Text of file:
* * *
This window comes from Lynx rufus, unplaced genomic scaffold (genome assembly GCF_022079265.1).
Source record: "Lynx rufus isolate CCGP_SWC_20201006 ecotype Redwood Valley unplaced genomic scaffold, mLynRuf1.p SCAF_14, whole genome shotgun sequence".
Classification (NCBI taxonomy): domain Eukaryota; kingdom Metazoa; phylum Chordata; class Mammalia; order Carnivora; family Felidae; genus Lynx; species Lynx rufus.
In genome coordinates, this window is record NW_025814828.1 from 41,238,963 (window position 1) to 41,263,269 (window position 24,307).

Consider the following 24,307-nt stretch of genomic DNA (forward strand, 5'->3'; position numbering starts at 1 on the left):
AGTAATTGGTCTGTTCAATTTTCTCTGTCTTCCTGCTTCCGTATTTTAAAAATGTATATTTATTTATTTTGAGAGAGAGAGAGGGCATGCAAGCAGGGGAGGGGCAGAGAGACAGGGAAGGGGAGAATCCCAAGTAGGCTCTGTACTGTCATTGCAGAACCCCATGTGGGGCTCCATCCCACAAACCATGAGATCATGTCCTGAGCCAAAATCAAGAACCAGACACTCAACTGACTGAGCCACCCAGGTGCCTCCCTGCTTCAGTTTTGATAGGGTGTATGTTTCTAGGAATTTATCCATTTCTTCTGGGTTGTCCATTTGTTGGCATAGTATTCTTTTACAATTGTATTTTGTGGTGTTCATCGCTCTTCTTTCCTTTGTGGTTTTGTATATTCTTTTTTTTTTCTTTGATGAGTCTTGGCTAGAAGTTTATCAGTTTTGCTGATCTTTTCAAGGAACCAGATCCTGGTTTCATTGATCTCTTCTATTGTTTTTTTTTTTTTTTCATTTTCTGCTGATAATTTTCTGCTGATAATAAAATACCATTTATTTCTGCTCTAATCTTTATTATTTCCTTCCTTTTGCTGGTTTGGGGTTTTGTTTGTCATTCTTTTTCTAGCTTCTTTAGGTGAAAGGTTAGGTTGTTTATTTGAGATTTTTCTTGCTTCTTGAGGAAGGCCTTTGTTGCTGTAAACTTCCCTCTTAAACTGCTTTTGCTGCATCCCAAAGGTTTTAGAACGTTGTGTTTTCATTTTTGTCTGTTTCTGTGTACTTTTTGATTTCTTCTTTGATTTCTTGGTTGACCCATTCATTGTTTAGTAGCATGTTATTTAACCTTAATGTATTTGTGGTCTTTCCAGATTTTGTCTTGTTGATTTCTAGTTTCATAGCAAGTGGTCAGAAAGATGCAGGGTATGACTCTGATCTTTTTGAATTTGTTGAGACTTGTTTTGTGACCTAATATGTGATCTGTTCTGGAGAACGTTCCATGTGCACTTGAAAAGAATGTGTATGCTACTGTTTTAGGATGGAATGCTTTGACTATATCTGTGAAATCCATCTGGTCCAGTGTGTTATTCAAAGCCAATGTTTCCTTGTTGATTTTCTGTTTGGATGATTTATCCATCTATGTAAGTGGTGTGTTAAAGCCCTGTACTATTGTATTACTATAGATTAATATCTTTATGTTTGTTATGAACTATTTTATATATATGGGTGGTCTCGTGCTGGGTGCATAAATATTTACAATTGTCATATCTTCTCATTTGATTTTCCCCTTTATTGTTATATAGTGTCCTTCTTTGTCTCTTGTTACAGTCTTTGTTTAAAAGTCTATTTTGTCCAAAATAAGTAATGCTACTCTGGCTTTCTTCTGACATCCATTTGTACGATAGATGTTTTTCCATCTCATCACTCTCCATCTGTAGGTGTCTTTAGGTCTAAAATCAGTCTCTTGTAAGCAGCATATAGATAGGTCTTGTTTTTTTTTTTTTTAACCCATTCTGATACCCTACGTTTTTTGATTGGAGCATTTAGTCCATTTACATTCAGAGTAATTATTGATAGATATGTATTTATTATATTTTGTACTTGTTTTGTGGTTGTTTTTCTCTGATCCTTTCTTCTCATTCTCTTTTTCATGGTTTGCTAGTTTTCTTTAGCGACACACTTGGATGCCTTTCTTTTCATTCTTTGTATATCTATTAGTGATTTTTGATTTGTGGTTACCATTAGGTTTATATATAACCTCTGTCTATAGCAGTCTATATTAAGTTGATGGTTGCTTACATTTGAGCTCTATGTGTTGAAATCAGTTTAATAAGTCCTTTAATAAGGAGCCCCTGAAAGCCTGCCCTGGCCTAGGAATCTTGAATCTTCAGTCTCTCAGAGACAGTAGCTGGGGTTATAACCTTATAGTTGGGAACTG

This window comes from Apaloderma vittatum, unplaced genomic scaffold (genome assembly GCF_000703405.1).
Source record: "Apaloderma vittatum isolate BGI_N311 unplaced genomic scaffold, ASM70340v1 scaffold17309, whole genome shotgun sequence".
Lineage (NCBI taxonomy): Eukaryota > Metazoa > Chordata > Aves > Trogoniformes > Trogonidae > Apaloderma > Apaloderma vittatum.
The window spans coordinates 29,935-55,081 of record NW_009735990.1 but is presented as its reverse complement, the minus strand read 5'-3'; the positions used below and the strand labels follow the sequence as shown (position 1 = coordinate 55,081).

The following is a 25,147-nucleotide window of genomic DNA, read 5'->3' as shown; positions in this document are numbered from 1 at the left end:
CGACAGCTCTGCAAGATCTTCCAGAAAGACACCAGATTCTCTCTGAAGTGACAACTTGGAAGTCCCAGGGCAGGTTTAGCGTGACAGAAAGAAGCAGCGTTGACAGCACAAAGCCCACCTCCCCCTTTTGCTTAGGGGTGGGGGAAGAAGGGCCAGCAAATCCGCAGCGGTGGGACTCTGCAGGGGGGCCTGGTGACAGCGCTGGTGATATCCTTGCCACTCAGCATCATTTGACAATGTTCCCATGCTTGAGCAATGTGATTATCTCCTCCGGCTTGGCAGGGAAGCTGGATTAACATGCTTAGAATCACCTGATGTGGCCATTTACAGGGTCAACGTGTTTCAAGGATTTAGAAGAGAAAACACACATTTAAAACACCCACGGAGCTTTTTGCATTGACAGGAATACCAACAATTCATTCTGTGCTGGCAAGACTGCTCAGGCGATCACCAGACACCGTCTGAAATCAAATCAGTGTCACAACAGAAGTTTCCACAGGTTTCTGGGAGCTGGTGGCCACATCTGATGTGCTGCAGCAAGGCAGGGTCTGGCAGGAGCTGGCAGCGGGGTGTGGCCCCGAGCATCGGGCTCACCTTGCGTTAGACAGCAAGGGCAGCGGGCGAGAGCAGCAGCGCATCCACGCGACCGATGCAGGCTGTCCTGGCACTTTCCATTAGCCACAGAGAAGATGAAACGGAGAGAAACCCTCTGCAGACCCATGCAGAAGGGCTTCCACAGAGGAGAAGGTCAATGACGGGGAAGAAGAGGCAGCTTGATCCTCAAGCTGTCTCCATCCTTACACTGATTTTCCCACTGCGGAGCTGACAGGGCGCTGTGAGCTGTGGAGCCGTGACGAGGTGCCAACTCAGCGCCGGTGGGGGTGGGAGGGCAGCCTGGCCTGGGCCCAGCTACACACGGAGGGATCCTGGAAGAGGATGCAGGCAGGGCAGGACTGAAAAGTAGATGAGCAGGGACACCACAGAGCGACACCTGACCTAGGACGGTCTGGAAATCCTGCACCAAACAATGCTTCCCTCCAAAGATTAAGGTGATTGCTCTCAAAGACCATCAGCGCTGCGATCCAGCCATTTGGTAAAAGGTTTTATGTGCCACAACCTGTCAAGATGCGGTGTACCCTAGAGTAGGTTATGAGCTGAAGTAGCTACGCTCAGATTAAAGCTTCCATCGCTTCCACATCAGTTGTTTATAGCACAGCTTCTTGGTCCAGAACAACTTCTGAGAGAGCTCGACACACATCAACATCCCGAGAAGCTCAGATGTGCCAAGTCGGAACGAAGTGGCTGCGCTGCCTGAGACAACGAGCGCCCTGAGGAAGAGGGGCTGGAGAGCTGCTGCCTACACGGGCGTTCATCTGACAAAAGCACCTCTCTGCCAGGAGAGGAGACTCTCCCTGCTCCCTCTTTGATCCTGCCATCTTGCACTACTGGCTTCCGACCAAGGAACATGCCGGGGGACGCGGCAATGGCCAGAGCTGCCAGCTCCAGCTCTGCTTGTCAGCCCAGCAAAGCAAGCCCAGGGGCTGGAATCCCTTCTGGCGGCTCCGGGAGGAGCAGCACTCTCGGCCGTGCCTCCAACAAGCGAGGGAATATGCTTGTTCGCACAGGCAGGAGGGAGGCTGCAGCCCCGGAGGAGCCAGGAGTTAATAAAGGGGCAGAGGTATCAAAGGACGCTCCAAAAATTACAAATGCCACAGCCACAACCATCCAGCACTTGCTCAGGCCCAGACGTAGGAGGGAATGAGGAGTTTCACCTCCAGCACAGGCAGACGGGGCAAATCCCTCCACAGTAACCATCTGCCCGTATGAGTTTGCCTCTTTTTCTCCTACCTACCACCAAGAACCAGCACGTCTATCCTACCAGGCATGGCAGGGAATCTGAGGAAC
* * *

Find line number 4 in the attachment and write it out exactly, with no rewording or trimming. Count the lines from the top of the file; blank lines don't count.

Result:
In genome coordinates, this window is record NW_025814828.1 from 41,238,963 (window position 1) to 41,263,269 (window position 24,307).